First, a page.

Trigon: Space Story is a top-down roguelike space-ship adventure. It’s developed by Sernur.tech and published by Gameforge 4D GmbH. When I first looked at the game I thought “Well I guess this game was inspired by FTL: Faster Than Light”, and after I played the tutorial, I corrected myself by saying “Well this game is just FTL with better graphics.”. Since the similarities between FTL and Trigon are a lot, I will be comparing them to each other and focusing more on their differences. While I personally don’t believe a game cannot be good on its own just because it was heavily influenced by an older game, Trigon isn’t able to fill FTL’s shoes and can’t stuck the landing on many of its own ideas.
In Trigon you get to control a spaceship and its crew. There are multiple systems in the ship and all the crew members have their own skills and abilities. The main gameplay loop consists of traveling from point to point, fighting enemy ships and getting their loot, using the loot to upgrade your ship and then advancing in the story. The ship upgrade system is an exact copy of FTL’s system so there isn’t much to say about that part.
In addition to FTL’s game mechanics Trigon added a food system, you need to keep your crew fed otherwise they die. Honestly this mechanic doesn’t provide anything for the gameplay other than being one more resource you need to keep an eye on. Finding food is random, in-game systems for creating food are unbalanced, and once you run out of food your crew dies and you lose. While adding more survival elements wasn’t a bad idea, the system is just not streamlined enough. Most of the time finding food and making sure to have enough of it feels like a chore more than a gameplay element.
There are a few more new additions Trigon adds to the FTL formula. There is no forced urgency as a core-gameplay mechanic in Trigon unlike FTL, this means the player can explore more before moving on and doesn’t have to think about getting the best possible map RNG at the start. The developers also thought of a way to make sure players didn’t get overpowered by just staying in the same sector and grinding. There is a bounty system, your bounty gets bigger as you fight more enemies. The bigger your bounty the harder the fights and enemies get. There are also random events and other solutions to get your bounty down. Overall, I liked this new mechanic more than FTL’s way of handling things.
There are 2 currencies in Trigon, Scrap and Credits. Scrap can be used outside of space stations to upgrade your ship and Credits can be used in space stations to upgrade your ship and/or buy crew members, guns, ship systems, etc. I really didn’t understand the developers’ intent on putting 2 different currencies. Since your ship can be upgraded with both, you can trade credits for scrap and scrap for credits, I don’t see any reason to have two different currencies. It is redundant and just serves as more complication for new players.
Most of what you do in Trigon is fighting space battles. The ships and the effects of guns look good, the sound effects feel satisfying, but I can’t help but feel like Trigon’s way of displaying information during combat makes the game feel more arcade-y, while combat in FTL almost always felt strategic. It is easy to lose sight of a crew member or system getting damaged because of the amount of explosions and damage numbers flying through the screen. While this more amplified amount of action may appeal to some players, I would have preferred a more minimalistic and strategy focused battle screens.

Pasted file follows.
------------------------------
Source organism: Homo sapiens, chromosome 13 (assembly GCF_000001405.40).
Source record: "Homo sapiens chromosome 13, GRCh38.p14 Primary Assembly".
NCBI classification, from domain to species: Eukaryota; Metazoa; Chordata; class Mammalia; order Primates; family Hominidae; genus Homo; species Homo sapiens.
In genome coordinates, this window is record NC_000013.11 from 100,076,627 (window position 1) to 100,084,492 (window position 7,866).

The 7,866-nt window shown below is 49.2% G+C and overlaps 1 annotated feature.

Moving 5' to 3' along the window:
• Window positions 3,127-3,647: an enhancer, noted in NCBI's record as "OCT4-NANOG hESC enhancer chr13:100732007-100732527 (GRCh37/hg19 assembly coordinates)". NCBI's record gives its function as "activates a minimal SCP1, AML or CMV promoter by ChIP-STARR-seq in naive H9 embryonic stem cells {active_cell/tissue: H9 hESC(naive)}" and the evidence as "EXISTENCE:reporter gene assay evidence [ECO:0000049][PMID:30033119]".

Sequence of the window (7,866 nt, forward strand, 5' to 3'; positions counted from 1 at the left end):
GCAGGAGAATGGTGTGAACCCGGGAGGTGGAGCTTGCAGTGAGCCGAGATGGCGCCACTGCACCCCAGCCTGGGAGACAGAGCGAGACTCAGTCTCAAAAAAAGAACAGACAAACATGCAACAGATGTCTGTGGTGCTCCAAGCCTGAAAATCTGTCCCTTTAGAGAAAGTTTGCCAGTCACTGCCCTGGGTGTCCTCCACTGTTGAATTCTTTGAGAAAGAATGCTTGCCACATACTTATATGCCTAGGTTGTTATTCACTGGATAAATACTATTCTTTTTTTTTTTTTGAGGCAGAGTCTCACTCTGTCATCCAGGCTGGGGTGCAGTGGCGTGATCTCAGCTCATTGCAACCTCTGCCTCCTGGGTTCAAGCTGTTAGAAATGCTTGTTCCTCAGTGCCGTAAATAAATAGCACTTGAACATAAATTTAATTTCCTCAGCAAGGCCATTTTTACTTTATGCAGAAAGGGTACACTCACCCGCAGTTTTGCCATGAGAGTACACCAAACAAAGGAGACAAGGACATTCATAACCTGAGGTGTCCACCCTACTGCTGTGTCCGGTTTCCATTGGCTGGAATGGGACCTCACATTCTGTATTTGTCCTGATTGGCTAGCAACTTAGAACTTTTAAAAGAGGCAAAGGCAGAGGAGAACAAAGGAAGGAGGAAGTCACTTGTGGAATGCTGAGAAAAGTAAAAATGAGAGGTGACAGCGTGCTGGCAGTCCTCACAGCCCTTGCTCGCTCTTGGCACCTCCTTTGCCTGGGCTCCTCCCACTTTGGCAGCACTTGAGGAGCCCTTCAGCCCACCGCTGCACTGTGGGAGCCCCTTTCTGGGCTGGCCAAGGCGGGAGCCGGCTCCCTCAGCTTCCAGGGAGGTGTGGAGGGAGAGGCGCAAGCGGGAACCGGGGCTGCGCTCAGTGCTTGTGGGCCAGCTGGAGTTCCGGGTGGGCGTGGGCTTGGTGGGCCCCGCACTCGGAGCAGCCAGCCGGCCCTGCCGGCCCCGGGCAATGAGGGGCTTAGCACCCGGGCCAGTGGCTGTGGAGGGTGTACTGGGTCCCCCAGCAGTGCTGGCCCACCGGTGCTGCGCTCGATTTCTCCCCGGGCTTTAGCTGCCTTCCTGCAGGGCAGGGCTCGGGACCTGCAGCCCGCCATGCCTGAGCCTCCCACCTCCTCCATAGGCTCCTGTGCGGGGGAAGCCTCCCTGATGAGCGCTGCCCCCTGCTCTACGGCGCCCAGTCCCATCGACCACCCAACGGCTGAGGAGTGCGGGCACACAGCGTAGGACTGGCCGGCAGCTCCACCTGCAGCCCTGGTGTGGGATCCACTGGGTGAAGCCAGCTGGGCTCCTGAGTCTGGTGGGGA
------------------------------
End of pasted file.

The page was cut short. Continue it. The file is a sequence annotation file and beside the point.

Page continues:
Trigon adds a bunch of new weapons and ammunition types to the game. You unluck them as you play, they can be acquired as loot with random chance or through shops/in game events. While I haven’t had a chance to try out all of these new weapons, there are a lot of them and it adds variety to the gameplay, not much to complain about there.
Quest System and Story
The quest system can be divided into two parts, scripted and unscripted. There is a scripted storyline and campaign you play through. This is an original addition to the FTL formula as FTL didn’t really have a deep storyline. There are 4 different campaigns to play through, however I won’t be spoiling more of it. You advance through the story by following map markers, this allows for more of an organic flow to the game, since you’d want to explore that part of the map eventually anyways. There are choices you can make through the storyline and random encounters, some of the better dialog options only unlock if you have a specific crew member or a ship system. It’s always a good feeling to see an orange dialog option and be glad you have that weapon or crew member in your ship.
Graphics and Audio
The graphics are one of Trigon’s strong points. The ship details look great, character models are interesting, each race has a very distinct look. The backgrounds feel vibrant, and immersive. There aren’t many bad things that can be said about how this game’s looks. If not anything it definitely is a huge graphical upgrade to how FTL looked.
The audio is fine, music and sound effects are fitting and not often distracting. Nothing really stands out.
While Trigon: Space Story could really have been something special, I feel it got stuck under FTL’s shadow. The gameplay doesn’t flow great, the additions don’t feel that impactful and the overall balance of the game is off. While the graphics and visuals are great, it is not enough to carry the whole game on its shoulders. I can recommend this game if you’ve experienced everything FTL has to offer and still want more like it. Otherwise I’d wait until a sale.